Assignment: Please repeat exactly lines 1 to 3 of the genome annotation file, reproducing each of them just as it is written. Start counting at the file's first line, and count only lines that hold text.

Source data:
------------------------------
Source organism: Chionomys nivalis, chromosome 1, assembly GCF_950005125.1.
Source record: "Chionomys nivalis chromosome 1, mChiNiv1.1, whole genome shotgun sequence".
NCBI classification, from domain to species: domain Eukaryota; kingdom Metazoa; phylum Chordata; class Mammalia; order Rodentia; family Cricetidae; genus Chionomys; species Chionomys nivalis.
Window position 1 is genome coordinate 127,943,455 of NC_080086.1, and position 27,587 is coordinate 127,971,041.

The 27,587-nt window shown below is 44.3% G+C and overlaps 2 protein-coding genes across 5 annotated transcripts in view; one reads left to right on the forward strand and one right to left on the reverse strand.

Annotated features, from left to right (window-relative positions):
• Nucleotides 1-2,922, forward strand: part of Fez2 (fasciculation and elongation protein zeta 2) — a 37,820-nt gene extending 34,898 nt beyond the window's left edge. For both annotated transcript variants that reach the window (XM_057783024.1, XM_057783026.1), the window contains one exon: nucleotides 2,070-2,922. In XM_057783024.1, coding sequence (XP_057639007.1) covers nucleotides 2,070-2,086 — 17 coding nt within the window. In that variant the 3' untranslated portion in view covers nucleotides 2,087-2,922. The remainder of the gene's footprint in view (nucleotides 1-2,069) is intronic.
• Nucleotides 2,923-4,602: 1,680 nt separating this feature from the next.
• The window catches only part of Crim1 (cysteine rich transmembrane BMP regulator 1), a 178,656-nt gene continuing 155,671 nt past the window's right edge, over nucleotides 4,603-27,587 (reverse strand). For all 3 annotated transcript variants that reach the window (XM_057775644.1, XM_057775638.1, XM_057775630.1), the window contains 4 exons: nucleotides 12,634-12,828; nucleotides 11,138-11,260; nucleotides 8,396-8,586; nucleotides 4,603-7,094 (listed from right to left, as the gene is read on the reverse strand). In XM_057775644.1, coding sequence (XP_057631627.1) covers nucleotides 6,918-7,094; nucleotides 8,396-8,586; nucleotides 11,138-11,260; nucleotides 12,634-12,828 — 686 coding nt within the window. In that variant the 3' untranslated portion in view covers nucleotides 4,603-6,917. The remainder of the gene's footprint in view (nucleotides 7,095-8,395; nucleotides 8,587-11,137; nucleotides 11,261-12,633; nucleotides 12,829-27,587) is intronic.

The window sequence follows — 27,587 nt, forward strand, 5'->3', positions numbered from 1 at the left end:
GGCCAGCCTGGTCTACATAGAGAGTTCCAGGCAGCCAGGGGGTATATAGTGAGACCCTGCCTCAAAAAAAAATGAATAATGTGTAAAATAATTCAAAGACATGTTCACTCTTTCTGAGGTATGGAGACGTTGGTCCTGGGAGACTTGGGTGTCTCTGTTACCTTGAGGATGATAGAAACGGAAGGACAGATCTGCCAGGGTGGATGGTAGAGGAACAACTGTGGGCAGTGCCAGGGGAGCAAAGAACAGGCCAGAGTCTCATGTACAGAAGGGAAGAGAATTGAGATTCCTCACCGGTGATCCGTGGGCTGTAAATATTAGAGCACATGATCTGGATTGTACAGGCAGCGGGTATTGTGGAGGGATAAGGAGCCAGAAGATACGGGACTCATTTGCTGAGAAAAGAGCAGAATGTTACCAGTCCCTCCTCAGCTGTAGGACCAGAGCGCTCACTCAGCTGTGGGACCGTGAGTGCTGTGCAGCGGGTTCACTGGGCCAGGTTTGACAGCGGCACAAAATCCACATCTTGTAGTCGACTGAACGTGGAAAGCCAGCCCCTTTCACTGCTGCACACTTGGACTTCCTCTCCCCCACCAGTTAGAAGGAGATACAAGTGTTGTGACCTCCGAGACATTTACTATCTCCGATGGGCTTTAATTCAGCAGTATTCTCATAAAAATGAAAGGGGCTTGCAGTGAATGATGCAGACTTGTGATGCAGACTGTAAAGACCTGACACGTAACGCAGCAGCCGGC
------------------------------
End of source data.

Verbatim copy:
Source organism: Chionomys nivalis, chromosome 1, assembly GCF_950005125.1.
Source record: "Chionomys nivalis chromosome 1, mChiNiv1.1, whole genome shotgun sequence".
NCBI classification, from domain to species: domain Eukaryota; kingdom Metazoa; phylum Chordata; class Mammalia; order Rodentia; family Cricetidae; genus Chionomys; species Chionomys nivalis.